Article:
I loved this when I first watched it over ten years ago, and recently saw it again with my three-year-old grandson. The rating is U in the UK; the US rating of PG is, in my opinion, more appropriate. I had forgotten that there are a couple of mild ‘bad’ words and a scene full of innuendoes, though nothing explicit. There’s a fair amount of mock violence too, though it's mostly intended to be humorous. It's really more appropriate for children of about seven and upwards.
Still, this is a very enjoyable film with a big name cast, and I’m delighted that I had the opportunity to watch it again!
Let us start on the plot. Okay, so it seems from a distance to be a rip off of Mary Poppins. Its not at all like the it, though. Don't let anyone suggest it. Yes, its about a Nanny, and yes, it's a family film that pushes all the right buttons, but no, its not the same thing. Good, that's that over with. It's a fantastically traditional fairy tale with all the right ingredients - wicked stepmother, kids, handsome prince and absolutely stunning princess. Only they're not prince and princess, they're adoring father and cuddle-able scullery maid.
Colin Firth exudes so much charm that I challenge the most hardened cynic not to smile at his fumbling persona and...niceness. Kelly MacDonald is superb as the maid who adores the kids and thinks that the poor father simply doesn't notice her (which is obviously not true). In fact, let me stand up for myself a little. Accuse me of being an old romantic because this film makes me cry - but in defence of my masculinity, I think Evangeline is quite simply stunning, gorgeous, beautiful, hot, fantastic...I could list every word in the thesaurus, but I shall not.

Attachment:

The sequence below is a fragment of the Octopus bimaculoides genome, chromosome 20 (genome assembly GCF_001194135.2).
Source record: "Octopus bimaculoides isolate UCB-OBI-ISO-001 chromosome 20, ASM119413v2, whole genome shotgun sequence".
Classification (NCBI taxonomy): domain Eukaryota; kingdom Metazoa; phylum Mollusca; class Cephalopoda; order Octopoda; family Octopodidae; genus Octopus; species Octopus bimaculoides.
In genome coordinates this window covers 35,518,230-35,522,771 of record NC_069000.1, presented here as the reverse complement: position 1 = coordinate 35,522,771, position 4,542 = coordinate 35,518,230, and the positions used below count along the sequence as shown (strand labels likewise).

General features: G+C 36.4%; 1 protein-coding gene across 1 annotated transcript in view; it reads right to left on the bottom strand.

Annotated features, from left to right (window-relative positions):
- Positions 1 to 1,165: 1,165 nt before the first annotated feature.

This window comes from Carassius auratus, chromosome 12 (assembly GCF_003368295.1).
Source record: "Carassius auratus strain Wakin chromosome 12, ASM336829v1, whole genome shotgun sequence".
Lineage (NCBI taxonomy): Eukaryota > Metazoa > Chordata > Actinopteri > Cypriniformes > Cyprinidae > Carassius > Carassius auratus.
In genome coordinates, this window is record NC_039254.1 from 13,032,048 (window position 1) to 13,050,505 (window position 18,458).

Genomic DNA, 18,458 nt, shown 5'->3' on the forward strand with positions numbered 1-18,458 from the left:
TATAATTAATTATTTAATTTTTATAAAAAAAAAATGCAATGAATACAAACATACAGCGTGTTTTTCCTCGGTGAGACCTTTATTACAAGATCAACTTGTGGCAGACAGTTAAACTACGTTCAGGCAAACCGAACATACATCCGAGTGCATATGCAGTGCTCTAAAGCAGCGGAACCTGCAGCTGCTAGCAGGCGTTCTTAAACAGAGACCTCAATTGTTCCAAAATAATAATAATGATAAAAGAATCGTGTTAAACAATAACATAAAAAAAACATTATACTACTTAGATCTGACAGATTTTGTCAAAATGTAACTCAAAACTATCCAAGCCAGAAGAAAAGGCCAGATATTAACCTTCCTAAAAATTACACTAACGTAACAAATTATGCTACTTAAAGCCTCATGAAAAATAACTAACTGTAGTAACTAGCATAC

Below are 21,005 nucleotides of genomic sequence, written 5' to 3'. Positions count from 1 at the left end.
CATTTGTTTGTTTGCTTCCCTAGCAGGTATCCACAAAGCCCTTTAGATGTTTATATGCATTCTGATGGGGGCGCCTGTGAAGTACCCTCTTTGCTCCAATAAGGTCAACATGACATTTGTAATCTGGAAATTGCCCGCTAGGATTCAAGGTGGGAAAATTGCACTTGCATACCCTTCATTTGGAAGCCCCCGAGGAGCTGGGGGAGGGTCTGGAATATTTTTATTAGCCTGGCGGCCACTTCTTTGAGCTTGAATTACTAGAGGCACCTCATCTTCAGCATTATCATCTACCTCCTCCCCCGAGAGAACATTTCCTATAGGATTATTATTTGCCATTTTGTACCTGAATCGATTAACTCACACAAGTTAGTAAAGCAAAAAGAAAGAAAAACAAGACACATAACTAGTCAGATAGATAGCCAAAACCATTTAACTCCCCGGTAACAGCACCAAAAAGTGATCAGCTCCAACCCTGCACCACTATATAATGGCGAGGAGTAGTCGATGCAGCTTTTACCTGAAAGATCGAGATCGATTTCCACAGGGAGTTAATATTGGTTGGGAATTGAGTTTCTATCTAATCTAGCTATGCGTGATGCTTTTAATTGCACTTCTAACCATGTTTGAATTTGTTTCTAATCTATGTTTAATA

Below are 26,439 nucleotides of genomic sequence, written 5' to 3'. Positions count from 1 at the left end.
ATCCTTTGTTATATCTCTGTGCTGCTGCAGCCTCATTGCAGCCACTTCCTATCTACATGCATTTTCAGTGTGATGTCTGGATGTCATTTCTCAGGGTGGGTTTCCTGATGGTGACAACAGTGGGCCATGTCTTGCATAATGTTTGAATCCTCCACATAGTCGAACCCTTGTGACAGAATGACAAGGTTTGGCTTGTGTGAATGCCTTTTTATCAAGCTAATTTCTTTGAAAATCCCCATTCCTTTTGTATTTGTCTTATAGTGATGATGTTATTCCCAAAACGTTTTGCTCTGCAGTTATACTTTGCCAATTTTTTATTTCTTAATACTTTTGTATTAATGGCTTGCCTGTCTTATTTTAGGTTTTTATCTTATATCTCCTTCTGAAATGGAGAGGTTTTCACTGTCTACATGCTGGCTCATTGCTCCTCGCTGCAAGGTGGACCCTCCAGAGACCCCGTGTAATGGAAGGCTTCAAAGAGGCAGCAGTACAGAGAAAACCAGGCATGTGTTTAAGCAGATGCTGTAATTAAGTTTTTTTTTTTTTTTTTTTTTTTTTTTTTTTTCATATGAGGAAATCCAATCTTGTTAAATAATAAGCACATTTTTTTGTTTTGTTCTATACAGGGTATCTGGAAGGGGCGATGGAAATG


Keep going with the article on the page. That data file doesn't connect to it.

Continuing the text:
Guest appearances from Derek Jacobi, Imelda Staunton and even Angela Lansbury simply pepper the supporting ensemble with brilliance. But I'm now going to wax lyrical about the simply divine Emma Thompson. Starting off in the film as a witchy nanny with warts, a big nose and a rather rotund behind, she loses her ugliness as the film progresses in accordance with the movement of the plot, and as she does so starts to display that wonderfulness that you come to expect from her. Her performance is a classic - up there with Julie Andrews in Mary Poppins, Maggie Smith in Hook, the Pigeon Lady from Home Alone 2; those women that you remember from your childhood film watching and smile and feel that warm buzzy feeling. I only hope that some kids of this generation remember Emma's wonderful character.
Nanny McPhee, in my eyes, is one of those very rare things. A modern classic. I cannot praise it more. It's a whole five stars. Ten out of ten. I can't fault it. Not even for a second.
I've seen it several times. I've cried in happiness, every single time. Call me pathetic, but...sometimes a good old fairy tale with a happy ending is exactly what we need.